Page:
When it comes to the Industrial Age in America, Pittsburgh, Pennsylvania was the place for it all. Individuals who grew up with next to nothing would go on to become some of the wealthiest men in the world. The late 19th century brought about the creation of a modern industrial economy, one in which the city of Pittsburgh played a pivotal role. Steel, coke, iron, banking-it was all here, led by men who at the time were called “titans of industry” but today are known as robber barons due to the innumerable ways in which they illegally amassed their fortunes.
Homewood Cemetery is a historic, nonsectarian burial ground that is located in Pittsburgh’s Point Breeze neighborhood. It was established in 1878 and today comprises 200 acres. While there are numerous “average” tombstones, the cemetery is also home to countless mausoleums, some larger than probably the average New York City studio apartment.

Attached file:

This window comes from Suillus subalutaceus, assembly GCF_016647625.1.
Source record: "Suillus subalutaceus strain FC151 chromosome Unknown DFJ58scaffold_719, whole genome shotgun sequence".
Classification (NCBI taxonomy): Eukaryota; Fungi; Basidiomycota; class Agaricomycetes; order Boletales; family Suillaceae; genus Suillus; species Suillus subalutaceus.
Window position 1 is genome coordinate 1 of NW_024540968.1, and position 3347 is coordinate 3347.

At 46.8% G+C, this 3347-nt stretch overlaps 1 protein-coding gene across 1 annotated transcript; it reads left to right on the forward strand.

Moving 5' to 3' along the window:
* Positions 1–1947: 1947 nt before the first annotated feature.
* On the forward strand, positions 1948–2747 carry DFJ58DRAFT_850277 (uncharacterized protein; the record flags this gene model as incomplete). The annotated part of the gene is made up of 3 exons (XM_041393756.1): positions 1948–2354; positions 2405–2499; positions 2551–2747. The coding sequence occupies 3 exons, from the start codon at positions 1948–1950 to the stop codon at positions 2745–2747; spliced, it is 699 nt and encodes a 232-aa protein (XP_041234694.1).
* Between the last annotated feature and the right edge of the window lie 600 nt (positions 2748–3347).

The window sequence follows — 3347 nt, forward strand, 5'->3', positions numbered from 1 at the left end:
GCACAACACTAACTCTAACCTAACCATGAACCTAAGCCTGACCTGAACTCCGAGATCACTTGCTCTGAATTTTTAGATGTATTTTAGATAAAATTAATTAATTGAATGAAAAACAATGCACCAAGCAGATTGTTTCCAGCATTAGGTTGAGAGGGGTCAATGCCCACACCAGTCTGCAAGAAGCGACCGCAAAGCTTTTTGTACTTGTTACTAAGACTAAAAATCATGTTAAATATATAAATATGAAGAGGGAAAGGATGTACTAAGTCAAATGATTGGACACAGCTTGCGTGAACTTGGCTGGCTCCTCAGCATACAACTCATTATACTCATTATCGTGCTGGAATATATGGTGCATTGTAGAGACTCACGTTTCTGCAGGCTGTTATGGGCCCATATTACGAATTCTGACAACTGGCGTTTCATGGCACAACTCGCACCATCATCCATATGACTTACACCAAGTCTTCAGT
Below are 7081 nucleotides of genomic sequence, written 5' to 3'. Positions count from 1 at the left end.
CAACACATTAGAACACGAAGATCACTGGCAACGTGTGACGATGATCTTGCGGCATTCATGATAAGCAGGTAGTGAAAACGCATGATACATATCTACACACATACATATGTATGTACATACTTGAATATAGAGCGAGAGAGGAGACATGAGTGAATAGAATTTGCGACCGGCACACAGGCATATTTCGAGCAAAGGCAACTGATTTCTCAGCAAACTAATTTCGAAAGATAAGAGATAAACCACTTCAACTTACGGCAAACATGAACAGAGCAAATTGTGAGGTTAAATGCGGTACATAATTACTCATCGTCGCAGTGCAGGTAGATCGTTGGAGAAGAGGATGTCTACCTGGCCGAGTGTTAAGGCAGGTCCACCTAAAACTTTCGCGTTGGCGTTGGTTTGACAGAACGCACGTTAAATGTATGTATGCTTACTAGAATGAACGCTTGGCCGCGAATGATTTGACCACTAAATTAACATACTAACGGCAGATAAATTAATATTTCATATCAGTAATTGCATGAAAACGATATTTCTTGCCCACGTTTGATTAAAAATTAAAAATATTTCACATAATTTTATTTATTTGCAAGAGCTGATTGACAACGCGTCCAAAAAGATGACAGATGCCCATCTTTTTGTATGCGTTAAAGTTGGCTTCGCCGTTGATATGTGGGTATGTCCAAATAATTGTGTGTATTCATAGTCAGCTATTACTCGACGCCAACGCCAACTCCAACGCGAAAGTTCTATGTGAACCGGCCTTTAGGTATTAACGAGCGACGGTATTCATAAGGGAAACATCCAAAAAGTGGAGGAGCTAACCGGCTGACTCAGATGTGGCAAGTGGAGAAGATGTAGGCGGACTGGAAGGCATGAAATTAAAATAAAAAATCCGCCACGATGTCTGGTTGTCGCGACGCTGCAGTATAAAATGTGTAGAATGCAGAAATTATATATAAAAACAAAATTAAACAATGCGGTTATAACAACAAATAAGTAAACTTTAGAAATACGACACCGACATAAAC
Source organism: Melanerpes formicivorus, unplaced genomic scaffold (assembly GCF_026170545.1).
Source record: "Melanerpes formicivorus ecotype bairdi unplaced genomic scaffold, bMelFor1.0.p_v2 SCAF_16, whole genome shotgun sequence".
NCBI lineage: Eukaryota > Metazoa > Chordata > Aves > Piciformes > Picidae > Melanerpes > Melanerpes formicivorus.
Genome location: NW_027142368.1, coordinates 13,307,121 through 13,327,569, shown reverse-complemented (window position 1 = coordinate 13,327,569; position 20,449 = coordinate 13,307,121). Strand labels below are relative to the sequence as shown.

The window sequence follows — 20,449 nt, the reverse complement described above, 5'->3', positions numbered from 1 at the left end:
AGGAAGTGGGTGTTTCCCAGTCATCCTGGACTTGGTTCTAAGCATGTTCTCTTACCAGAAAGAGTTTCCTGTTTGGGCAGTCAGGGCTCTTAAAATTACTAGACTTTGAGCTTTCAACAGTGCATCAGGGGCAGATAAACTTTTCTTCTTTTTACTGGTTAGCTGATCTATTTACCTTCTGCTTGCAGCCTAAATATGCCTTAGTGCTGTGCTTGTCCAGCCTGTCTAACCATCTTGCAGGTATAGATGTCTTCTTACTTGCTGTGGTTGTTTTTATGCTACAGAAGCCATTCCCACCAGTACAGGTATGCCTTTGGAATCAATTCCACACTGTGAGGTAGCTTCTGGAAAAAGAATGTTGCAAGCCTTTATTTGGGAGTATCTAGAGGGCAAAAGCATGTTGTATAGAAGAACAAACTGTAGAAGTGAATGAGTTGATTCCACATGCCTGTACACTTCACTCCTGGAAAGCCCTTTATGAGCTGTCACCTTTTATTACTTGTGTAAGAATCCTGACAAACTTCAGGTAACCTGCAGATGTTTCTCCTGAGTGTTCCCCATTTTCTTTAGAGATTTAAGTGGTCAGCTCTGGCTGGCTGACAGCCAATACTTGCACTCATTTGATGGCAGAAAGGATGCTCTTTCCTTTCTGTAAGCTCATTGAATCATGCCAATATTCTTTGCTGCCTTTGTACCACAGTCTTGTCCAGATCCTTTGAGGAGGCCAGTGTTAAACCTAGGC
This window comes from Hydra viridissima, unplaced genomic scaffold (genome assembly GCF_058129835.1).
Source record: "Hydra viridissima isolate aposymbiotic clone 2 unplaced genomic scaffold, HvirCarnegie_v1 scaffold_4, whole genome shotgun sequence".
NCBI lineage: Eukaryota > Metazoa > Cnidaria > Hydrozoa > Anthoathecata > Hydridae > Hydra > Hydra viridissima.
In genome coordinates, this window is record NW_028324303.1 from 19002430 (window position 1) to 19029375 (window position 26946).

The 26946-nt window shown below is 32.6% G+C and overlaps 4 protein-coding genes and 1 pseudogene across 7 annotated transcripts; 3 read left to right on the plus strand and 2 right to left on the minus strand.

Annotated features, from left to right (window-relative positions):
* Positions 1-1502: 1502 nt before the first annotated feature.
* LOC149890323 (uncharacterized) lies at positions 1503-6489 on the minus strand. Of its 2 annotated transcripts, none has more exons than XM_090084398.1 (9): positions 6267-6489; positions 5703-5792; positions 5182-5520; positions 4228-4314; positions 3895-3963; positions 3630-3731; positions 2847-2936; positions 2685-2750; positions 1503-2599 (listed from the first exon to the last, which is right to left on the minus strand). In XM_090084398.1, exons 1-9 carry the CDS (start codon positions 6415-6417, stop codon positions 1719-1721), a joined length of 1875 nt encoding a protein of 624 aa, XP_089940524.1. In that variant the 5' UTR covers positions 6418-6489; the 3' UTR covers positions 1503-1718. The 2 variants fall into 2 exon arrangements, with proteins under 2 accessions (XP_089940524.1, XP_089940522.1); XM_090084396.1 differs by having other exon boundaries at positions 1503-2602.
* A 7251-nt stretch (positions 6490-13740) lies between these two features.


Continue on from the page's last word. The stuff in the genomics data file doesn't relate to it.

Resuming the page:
There are countless individuals buried here that are well known in the city of Pittsburgh but probably the most famous one on a national scale is Henry Clay Frick who in my opinion was one of the worst of the robber barons due to his cruel and heinous practices towards unions and rights for his workers.
Just like Allegheny Cemetery, Homewood is a unique spot to visit in the city. It’s a place teeming with history whether it is seeing the ornate mausoleum of a famous person or coming across the tombstone of a four month old. I’ve visited Recoleta Cemetery in Buenos Aires, Argentina, and excluding the fact that Recoleta is completely flat whereas Homewood is situated on Pittsburgh’s famous hills, Homewood definitely reminded me of it.
1599 S Dallas Avenue
Pittsburgh, PA. 15217
November-April: 8 AM-5 PM
May-October: 8 AM-8 PM